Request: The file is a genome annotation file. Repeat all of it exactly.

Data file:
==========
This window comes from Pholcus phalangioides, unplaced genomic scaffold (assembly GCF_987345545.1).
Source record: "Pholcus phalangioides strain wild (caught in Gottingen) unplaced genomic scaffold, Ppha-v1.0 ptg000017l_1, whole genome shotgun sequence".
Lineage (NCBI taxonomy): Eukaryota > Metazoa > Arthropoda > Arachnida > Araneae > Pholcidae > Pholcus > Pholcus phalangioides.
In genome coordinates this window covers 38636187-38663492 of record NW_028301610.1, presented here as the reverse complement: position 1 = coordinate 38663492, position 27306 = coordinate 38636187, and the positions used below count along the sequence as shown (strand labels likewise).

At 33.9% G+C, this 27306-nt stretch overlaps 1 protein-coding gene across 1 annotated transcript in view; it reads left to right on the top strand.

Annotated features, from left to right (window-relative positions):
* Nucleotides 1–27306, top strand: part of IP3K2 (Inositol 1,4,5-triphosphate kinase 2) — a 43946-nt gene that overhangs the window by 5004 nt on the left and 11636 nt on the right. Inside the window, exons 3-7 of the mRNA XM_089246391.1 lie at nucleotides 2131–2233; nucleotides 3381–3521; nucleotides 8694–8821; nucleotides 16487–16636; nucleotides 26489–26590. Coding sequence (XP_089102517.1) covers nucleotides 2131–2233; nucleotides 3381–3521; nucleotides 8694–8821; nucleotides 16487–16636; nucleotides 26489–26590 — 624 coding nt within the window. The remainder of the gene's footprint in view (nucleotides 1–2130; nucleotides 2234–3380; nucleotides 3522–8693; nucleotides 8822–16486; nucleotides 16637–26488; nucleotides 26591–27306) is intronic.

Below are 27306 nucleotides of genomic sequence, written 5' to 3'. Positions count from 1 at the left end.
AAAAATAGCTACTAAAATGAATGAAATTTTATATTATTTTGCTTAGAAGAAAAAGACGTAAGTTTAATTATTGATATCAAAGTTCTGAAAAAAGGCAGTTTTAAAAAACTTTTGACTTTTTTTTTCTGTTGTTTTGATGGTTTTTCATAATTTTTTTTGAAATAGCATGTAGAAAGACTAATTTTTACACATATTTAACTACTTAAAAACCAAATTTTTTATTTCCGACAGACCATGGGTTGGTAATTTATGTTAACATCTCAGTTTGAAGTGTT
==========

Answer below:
This window comes from Pholcus phalangioides, unplaced genomic scaffold (assembly GCF_987345545.1).
Source record: "Pholcus phalangioides strain wild (caught in Gottingen) unplaced genomic scaffold, Ppha-v1.0 ptg000017l_1, whole genome shotgun sequence".
Lineage (NCBI taxonomy): Eukaryota > Metazoa > Arthropoda > Arachnida > Araneae > Pholcidae > Pholcus > Pholcus phalangioides.
In genome coordinates this window covers 38636187-38663492 of record NW_028301610.1, presented here as the reverse complement: position 1 = coordinate 38663492, position 27306 = coordinate 38636187, and the positions used below count along the sequence as shown (strand labels likewise).

At 33.9% G+C, this 27306-nt stretch overlaps 1 protein-coding gene across 1 annotated transcript in view; it reads left to right on the top strand.

Annotated features, from left to right (window-relative positions):
* Nucleotides 1–27306, top strand: part of IP3K2 (Inositol 1,4,5-triphosphate kinase 2) — a 43946-nt gene that overhangs the window by 5004 nt on the left and 11636 nt on the right. Inside the window, exons 3-7 of the mRNA XM_089246391.1 lie at nucleotides 2131–2233; nucleotides 3381–3521; nucleotides 8694–8821; nucleotides 16487–16636; nucleotides 26489–26590. Coding sequence (XP_089102517.1) covers nucleotides 2131–2233; nucleotides 3381–3521; nucleotides 8694–8821; nucleotides 16487–16636; nucleotides 26489–26590 — 624 coding nt within the window. The remainder of the gene's footprint in view (nucleotides 1–2130; nucleotides 2234–3380; nucleotides 3522–8693; nucleotides 8822–16486; nucleotides 16637–26488; nucleotides 26591–27306) is intronic.

Below are 27306 nucleotides of genomic sequence, written 5' to 3'. Positions count from 1 at the left end.
AAAAATAGCTACTAAAATGAATGAAATTTTATATTATTTTGCTTAGAAGAAAAAGACGTAAGTTTAATTATTGATATCAAAGTTCTGAAAAAAGGCAGTTTTAAAAAACTTTTGACTTTTTTTTTCTGTTGTTTTGATGGTTTTTCATAATTTTTTTTGAAATAGCATGTAGAAAGACTAATTTTTACACATATTTAACTACTTAAAAACCAAATTTTTTATTTCCGACAGACCATGGGTTGGTAATTTATGTTAACATCTCAGTTTGAAGTGTT